The team at iFixit has published its teardown of the Samsung Galaxy Watch 3, the company’s latest smartwatch model. As with past teardowns, the process meticulously disassembles the smartwatch, detailing each step of the process, the components found within the watch, and it is all joined by information on how difficult the watch will be for the average person to repair. Spoiler alert: DIYers may be pleased.
One would be reasonable in assuming a smartwatch would be difficult to take apart and repair or upgrade (such as replacing the battery yourself). These devices are very small and their various components are, of course, even smaller, making this a delicate process ideally left to professionals.
If you’re willing to take the risk of repairing the Galaxy Watch 3 yourself, however, you may find that the process isn’t as terribly difficult as it may initially seem. As demonstrated in the video above, the watch can be easily opened, and though there are some more troubling aspects, most disassembly and repair would likely be within the technical abilities of the average practiced DIYer.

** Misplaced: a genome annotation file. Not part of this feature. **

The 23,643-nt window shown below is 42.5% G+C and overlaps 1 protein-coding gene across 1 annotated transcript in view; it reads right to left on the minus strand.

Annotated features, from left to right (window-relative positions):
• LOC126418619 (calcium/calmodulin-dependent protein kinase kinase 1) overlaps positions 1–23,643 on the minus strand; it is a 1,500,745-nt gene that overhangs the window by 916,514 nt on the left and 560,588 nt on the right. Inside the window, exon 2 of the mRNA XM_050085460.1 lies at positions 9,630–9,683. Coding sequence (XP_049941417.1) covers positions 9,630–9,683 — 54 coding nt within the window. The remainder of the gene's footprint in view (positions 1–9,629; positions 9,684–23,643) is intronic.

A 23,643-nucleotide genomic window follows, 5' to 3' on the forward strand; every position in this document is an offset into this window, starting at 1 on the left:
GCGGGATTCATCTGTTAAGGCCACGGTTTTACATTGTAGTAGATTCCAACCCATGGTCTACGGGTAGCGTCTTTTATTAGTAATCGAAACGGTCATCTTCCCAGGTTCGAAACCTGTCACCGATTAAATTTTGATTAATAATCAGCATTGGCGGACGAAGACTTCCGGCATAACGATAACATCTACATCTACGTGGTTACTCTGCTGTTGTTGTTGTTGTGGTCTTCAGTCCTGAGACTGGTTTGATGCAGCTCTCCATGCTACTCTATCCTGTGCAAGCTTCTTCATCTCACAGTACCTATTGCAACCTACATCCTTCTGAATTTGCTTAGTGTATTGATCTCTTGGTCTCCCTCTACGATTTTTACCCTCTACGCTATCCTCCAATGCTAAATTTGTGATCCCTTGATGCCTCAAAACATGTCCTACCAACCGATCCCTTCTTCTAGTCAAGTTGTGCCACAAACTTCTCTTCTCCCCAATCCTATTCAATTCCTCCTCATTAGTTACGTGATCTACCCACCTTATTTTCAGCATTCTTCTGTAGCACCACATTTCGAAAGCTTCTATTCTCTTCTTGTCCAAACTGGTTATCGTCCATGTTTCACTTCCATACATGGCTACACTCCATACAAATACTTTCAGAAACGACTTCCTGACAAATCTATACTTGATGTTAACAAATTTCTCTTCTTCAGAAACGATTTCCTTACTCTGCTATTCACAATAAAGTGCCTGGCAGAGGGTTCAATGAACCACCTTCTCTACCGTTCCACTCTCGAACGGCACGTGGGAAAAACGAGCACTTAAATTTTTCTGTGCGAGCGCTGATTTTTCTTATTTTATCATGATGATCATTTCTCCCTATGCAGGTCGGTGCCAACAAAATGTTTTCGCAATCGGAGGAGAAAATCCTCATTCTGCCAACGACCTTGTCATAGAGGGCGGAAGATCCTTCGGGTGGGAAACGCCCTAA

The two elements you’re most likely to repair yourself — the display and battery — are easy to access, according to the teardown, which also notes that the watch doesn’t have any overlapping cables or fragile ZIF connectors. Likewise, Samsung avoided the use of glue, meaning opening the back of the Galaxy Watch 3 is as simple as a bit of twisting and prying.
There are some problematic elements, though, such as the use of an ‘uncommon’ tri-point screw design that will require a specially ordered tool. However, once the back is removed, the rest of the screws are ordinary Phillips. In addition, the tear sensor array is fixed to the back cover, meaning you won’t be able to swap it out as easily.
The one big downside impacting the repairability score — one that is a solid 7 out of 10 — is that the screen and glass digitizer are fused, so the costs of repairing a cracked display will be higher than one in which the digitizer alone could be replaced. The full teardown can be found on iFixit’s website here.